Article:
EPSRC Centre for Doctoral Training in Machining Science

Lead Research Organisation: University of Sheffield
Department Name: Mechanical Engineering


The aim of the centre is to train research engineers with skills and expertise at the forefront of knowledge in machining science. Machining is at the heart of almost all manufacturing processes, ranging from the milling and turning processes used to create parts for the air-craft engines that power the planes we travel on, through to the grinding processes used to shape replacement hip-joints. As we demand more from engineered components, and move to materials such as composites or high strength alloys, their intrinsic strength or complexity as materials makes them harder to machine. This frequently means that machining processes are slower, require more manual interventions, and produce more out of tolerance parts: all these factors result in higher costs.

Research into machining science can make a tangible difference to the way in which modern engineering components are produced. For example, recent machining research by the AMRC will be used at Rolls-Royce's new 20,000 square metre factory in Tyne & Wear. This factory will employ over 400 people and make over 2000 engine components per year, for aircraft including the Boeing 786 Dreamliner and the Airbus A380 [1].

Our doctoral training centre will equip research engineers with the skills and expertise that places them at the forefront of machining science. Cohorts of doctoral researchers will each work on an industrially posed machining problem. They will aim to bridge the gap between industry and academia, as they will first research areas of appropriate machining science, before transferring this technology to their sponsor company. Research and training will take place within a collaborative environment, with research engineers based in the Advanced Manufacturing Research Centre (AMRC) in Sheffield, where they will be mentored by academics working at the forefront of machining science, and will have access to some of the latest equipment available. Industrial participation is central to our training vision, where in addition to working on an industrially proposed problem, each research engineer will be co- funded and supervised by industry. We see this interaction as essential to ensure the research and training we provide is timely, and addresses the key challenges posed by UK industry.

[1] Rolls-Royce press release, Friday, 21 September 2012. "Rolls-Royce breaks ground for new facility in North East"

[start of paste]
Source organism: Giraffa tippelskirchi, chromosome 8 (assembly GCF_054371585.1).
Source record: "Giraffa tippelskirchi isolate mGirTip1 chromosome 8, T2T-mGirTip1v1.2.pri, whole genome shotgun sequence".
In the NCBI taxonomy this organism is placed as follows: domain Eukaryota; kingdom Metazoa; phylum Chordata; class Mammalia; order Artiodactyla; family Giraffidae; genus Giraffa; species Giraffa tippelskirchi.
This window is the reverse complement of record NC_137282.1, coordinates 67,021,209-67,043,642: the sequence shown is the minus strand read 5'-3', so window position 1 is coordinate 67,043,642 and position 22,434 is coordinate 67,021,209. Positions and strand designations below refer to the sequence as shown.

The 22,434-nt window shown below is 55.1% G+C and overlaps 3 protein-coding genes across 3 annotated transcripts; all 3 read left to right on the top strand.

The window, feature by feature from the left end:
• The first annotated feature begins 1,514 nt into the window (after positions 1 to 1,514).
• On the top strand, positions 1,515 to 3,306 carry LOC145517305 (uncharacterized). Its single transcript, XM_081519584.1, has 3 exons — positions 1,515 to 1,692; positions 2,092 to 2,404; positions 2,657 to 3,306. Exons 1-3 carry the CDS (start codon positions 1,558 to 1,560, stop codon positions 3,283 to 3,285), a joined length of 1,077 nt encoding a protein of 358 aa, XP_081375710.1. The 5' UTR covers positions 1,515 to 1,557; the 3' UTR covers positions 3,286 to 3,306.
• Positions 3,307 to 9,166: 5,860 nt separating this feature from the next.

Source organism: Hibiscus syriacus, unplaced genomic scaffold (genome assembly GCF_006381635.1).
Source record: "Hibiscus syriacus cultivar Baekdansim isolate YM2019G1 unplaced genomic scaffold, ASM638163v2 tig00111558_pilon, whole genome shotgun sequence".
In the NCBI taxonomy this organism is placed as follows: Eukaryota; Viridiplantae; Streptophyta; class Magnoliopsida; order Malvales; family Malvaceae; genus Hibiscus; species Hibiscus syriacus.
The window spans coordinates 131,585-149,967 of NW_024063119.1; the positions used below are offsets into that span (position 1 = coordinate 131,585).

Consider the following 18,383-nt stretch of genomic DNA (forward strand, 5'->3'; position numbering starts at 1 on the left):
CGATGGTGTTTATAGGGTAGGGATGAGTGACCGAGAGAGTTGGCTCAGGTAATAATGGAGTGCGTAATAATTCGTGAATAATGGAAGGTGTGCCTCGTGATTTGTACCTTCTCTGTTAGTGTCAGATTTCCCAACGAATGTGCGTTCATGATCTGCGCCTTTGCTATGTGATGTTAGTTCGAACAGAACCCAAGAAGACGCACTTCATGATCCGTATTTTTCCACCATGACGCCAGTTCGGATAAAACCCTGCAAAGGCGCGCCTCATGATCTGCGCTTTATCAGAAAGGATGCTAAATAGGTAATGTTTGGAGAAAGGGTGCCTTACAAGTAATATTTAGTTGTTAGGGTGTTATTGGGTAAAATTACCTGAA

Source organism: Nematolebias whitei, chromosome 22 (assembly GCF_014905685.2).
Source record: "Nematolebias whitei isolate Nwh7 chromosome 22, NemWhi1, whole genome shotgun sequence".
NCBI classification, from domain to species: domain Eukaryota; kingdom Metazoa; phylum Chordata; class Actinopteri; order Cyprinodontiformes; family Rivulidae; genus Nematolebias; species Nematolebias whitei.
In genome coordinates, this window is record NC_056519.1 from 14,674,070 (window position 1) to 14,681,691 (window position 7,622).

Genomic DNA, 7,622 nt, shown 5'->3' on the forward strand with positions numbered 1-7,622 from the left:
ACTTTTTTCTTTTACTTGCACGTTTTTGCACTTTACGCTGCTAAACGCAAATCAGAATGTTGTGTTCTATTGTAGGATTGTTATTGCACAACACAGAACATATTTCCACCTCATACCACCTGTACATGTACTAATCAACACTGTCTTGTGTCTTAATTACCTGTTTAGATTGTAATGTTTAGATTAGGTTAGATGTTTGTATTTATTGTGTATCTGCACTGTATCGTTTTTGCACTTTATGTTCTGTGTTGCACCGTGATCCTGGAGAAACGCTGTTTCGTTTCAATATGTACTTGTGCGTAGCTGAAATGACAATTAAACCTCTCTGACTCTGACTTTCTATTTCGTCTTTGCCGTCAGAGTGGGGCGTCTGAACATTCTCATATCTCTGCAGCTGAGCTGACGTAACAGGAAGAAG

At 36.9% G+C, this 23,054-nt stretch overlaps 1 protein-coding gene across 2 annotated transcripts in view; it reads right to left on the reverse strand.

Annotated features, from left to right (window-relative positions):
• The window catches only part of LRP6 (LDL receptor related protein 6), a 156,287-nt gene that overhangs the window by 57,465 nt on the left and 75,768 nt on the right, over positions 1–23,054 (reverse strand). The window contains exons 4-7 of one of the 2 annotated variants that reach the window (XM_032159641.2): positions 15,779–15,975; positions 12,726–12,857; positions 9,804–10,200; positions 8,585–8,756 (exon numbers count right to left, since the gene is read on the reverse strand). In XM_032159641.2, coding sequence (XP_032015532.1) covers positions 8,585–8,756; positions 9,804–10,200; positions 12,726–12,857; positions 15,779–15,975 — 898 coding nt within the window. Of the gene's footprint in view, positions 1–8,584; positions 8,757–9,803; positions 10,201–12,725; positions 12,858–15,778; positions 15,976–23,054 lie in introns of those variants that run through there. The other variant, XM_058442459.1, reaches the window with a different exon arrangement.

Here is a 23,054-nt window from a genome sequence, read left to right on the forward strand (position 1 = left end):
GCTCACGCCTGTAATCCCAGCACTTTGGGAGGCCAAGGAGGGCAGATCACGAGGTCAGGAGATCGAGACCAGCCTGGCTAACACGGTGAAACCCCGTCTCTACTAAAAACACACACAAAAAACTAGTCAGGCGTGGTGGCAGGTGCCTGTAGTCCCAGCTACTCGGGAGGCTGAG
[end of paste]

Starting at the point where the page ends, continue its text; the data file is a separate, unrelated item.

Planned Impact

Novel, high-speed machining processes are central to the UK's economic vision with respect to manufacturing, and in particular high value manufacturing.

The Centre for Doctoral Training in Machining Science will provide trained individuals with skills and expertise at the forefront of knowledge in machining science to the labour market. In doing so, it will address a key skills gap in the High Value Manufacturing supply chain. In supporting the manufacturing sector in the UK the centre will deliver societal impact through job and wealth creation. Meanwhile, the outreach activities will aim to attract more widely skilled individuals into manufacturing.

Industrial impact is central to the training programme. All research engineers undertake doctoral training in conjunction with a sponsoring industrial company, which also provides the context for their research work. In some cases this context will reflect current manufacturing problems, and in other cases will consider future machining processes with respect to a company's technology roadmap and capability acquisition. Collaborating industrial companies will therefore receive machining science solutions to industrial problems investigated through the centre. Research engineers undertake their projects in close partnership with their sponsor, and ultimately they implement their research in an industrial context. In order to maximise this impact, training is provided in communication, dissemination and implementation, alongside research skills.

Our industrial partners consider the doctoral training programme as a mechanism through which to develop technical leaders within their organisations. As they move beyond their doctoral research into employment in industry, research engineers will have the opportunity to apply their machining science and industrial project co-ordination skills to solve manufacturing problems beyond the scope of their initial training project. As they embark on their professional careers, the Centre's graduates will have the skills and expertise to underpin manufacturing initiatives such as the re-emergence of the nuclear energy supply chain, where machining of single, long lead-time, high-cost castings is critical.

Longer term and on a broader level, as our alumni develop into leaders, they will also have organisational, cultural, and technical impacts on industry through the teams they create and mentor. This will have a wider industry impact wider industry as these individuals move around the labour market, stimulating the uptake of advanced machining science.

The centre will be based in the Advanced Manufacturing Research Centre (AMRC), itself a showcase for the resurgence in UK manufacturing capability. Through the Doctoral Centre's location, research engineers will contribute to outreach and engagement activities in the AMRC, with the aim of further attracting skilled individuals at all levels into the UK manufacturing sector.


10 25 50